Everyone knows at least one child like me who is insatiably curious. And we’ve all been on the receiving end of questions that can leave us stumped for an answer. Some questions are not easily explained, but others like why priests wear chasubles, or why Pope Benedict is called the Vicar of Christ are much easier to answer.
I recently came across a series of books I think are just fabulous. They're by Les Miller
and are called 25 Questions and published by Novalis
. Each booklet in the series deals with a different topic ranging from questions About the Mass
, to questions About Catholic Saints and Heroes
or About What We See in a Catholic Church
. I’ve been reading 25 Questions About The Pope
, which is a snazzy 55 pager about Popes. It answers questions big and small. Such as what sort of qualifications do you need to be pope, why the pope has his own flag or what a pope does in a normal day. And to add to that, there are lots of interesting trivia like did you know that during the pontificate of Pope John Paul he traveled to no less than 129 countries (talk about racking up airmiles).
Some things are a little less directly related but equally as interesting. For example, did you know that the Vatican Observatory has been exploring the stars since 1774? And that in the 1960’s the Vatican moved its observatory to Arizona, in the United Sates, to find clear skies unaffected by city lights. Pretty cool! But in addition to tidbits of fun stuff, there’s also important information like how a pope gets chosen and what’s a cardinal, what departments make up the curia.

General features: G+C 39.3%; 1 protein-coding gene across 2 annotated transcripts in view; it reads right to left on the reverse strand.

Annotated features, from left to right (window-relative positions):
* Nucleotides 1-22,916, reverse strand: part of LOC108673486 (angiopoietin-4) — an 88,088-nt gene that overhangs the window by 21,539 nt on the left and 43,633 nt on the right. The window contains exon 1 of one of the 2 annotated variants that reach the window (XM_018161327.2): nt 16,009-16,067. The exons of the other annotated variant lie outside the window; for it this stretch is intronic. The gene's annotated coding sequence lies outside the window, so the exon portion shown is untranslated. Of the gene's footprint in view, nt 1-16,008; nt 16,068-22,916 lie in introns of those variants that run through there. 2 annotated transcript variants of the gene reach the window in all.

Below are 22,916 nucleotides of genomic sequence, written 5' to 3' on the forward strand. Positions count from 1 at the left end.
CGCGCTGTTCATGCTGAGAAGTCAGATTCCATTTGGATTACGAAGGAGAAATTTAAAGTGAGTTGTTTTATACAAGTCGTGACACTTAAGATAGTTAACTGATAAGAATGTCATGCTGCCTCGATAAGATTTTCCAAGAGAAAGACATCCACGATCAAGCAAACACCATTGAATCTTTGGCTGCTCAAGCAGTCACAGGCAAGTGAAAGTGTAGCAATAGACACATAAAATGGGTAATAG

I consider it a cheat sheet -something to have handy in the event of heavy crossfire in the classroom, at the dinner table or to tuck away as a conversation starter for the next wine and cheese. In all seriousness it’s not just about feeling like the coolest kid in class again with this wealth of tidbits, but that it sparks curiosity for the Faith. The next time someone asks something about the Faith like, why doesn’t the Vatican just sell all the treasures of the Church and give it to the needy – you’re going to have an answer for that.
Let's not forget facts are an important part of the new evangelization. Facts are a good way to clarify situations and to invite discussion with each other and with those who aren’t catechized. We could all probably stand to brush up on the basics and rediscover how amazing Catholicism is. For example, did you know that 25 percent of the financial support worldwide for people with HIV/AIDS comes from Catholic churches or organizations, including health care and educational institutions that different groups have set up? That’s something to be proud of and to work towards supporting.
There’s so much to be enthusiastic about in our faith history that I think that these sorts of handy facts are important for believers to know. What I especially love is that for less than the price of your average specialty coffee it's a great chance to get to know the Faith a lot better.